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Maisie Sargent Auld

Shifting Decisions: Incorporating Embodied Carbon Emissions in Early Design

Maisie Sargent Auld

Associate Global Technical Director for Sustainability Measurement at Arcadis

March 6, 2024

Arcadis’ Maisie Sargent Auld extols science-based targets and early carbon awareness.

The building sector currently contributes nearly 40% of global energy-related carbon emissions (World Green Building Council, 2023), highlighting an issue to be addressed as well as a significant opportunity. As a result, and in response to mounting pressures for emissions reduction, changes to regulations and emerging market drivers are transforming the building sector. For example, the World Green Building Council’s recent paper “Bringing Embodied Carbon Upfront” calls for coordinated action in driving the reduction of embodied carbon in the building and construction sector. No longer is the focus only on operational emissions. The Science Based Targets Initiative has released building sector guidance, necessitating many companies to set targets for both operational and embodied carbon emissions. With close to 4,000 companies across the globe already adopting science-based targets, the momentum for others to follow suit is rapidly growing. This shift in focus compels companies to consider not only operational emissions but also the embodied emissions of their buildings.

Current design and construction processes often overlook the assessment of embodied emissions until significant design decisions have already been made. This retrospective approach can limit our ability to influence emissions reduction. To truly make a difference, we must shift our mindset and prioritize carbon emissions considerations from the outset — and at every stage — of the design and construction process.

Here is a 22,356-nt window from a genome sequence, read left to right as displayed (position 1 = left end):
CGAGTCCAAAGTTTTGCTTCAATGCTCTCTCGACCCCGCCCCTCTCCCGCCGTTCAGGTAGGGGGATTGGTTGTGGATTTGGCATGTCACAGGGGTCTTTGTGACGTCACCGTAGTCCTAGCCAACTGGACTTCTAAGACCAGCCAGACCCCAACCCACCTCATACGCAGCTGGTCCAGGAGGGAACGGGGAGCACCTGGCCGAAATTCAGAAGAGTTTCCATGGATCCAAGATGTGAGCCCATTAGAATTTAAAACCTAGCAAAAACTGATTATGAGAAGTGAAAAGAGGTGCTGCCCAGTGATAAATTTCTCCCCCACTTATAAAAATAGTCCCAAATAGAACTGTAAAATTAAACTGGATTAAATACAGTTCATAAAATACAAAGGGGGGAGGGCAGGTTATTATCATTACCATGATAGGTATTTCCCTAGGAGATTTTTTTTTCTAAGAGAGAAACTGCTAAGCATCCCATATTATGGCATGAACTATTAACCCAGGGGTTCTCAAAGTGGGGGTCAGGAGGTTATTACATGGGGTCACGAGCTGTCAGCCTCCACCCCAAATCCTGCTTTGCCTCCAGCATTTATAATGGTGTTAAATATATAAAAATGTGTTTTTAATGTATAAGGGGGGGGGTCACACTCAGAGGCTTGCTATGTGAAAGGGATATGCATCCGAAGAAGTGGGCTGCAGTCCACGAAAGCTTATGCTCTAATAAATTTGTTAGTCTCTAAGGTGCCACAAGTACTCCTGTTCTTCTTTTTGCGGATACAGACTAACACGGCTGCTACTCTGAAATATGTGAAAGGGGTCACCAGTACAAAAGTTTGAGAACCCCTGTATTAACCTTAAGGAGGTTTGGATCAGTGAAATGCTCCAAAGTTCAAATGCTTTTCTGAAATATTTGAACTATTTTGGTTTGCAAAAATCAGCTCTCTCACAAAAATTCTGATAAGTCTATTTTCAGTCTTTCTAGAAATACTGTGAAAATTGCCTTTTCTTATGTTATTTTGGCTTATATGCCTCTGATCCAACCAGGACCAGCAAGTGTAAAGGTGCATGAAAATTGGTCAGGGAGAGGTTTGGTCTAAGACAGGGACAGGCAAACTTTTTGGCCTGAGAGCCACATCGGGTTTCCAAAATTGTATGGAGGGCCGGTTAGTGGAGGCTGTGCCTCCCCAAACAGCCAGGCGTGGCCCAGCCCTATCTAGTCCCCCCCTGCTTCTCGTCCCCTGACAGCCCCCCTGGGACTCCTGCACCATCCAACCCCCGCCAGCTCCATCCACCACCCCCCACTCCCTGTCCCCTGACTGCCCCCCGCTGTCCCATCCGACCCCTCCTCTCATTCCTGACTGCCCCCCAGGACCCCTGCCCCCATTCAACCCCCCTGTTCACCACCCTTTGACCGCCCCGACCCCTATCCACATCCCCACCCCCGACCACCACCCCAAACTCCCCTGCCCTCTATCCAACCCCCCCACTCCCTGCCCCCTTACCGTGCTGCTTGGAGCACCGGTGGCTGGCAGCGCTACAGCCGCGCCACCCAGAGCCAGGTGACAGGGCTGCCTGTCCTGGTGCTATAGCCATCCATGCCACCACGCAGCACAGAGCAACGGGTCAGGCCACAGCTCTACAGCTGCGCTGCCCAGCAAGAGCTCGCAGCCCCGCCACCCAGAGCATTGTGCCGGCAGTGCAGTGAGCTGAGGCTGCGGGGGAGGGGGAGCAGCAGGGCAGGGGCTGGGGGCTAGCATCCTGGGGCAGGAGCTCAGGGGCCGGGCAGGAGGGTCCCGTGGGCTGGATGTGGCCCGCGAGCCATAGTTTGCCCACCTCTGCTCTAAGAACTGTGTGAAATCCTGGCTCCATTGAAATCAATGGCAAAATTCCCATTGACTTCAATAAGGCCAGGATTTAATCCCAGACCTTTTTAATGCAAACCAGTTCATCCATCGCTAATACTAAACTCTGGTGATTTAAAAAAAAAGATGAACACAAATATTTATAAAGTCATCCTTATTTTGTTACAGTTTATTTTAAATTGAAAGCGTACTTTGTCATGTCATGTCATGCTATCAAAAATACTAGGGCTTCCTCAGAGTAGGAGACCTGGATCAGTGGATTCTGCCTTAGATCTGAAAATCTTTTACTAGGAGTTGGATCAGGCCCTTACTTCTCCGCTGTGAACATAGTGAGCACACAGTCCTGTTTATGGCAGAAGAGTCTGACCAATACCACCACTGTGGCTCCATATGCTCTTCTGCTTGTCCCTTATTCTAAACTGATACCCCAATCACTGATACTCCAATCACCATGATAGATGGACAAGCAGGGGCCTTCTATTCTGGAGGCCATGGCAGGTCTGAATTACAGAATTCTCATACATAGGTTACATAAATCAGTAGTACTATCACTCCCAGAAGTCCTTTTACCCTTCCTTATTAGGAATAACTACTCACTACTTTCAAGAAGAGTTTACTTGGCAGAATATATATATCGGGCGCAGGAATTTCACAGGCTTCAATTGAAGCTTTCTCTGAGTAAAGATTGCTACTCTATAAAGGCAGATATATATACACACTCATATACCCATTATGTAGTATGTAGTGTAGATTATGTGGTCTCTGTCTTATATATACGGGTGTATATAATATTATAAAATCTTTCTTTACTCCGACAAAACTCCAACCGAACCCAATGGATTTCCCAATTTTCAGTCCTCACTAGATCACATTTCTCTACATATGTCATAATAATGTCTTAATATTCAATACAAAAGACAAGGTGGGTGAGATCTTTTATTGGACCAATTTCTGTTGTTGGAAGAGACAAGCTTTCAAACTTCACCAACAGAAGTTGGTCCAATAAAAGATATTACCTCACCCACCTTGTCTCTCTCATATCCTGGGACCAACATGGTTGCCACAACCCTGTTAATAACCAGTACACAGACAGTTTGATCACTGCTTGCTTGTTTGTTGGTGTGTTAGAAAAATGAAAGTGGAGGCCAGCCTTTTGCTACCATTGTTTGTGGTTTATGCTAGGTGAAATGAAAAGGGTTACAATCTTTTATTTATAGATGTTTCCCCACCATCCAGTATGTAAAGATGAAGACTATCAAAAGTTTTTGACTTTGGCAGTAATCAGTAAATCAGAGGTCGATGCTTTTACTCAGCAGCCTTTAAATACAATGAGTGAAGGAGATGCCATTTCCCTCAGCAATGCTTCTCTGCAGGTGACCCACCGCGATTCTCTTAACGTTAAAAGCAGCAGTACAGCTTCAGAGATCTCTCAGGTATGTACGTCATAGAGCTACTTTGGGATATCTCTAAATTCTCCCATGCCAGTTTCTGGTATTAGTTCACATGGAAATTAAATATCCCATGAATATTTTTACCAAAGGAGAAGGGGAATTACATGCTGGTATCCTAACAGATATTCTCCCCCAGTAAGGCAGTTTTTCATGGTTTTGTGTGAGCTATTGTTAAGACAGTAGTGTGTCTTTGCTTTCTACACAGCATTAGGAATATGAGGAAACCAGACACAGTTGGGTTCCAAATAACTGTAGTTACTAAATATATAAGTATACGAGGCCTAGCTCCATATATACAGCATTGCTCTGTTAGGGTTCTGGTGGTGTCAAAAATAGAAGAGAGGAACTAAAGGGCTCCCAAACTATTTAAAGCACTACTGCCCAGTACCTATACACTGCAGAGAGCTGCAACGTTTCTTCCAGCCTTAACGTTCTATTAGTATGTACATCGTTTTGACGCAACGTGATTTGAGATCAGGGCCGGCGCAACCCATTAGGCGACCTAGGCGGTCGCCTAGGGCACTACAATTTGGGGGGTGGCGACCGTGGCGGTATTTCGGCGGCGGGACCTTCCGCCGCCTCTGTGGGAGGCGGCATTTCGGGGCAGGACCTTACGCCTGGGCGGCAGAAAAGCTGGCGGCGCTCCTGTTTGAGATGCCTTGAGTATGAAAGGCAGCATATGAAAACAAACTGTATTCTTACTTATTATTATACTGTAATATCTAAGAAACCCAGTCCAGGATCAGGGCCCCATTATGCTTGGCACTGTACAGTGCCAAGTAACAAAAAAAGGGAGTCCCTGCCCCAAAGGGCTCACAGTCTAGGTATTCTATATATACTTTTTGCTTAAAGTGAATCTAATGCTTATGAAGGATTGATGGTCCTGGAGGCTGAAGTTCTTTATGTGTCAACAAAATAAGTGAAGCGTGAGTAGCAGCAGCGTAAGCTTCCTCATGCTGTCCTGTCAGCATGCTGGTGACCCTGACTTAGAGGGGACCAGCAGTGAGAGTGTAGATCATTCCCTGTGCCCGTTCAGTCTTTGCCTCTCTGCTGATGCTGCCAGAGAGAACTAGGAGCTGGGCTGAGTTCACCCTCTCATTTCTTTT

Imagine if designers could visualize the emissions impact of their designs in real time. By integrating emissions evaluation into design programs, designers would have immediate feedback on the environmental consequences of their decisions. This level of awareness and accountability would undoubtedly lead to a reduction in embodied emissions.

To bring about these positive changes, we must redefine the design process. At Arcadis, we have started incorporating the embodied emissions of different pavement and road furniture choices directly onto design drawings. On one recent project, this led to a 10% reduction in embodied emissions simply by choosing to proceed with high modulus asphalt in place of business-as-usual asphalt. This approach was still cost effective as the quantity of material required was reduced. By integrating carbon metrics into the design process, we can catalyze innovation in the design mindset and challenge the designer to explore lower-impact options. This approach enables more informed decision making and ultimately leads to better outcomes for society.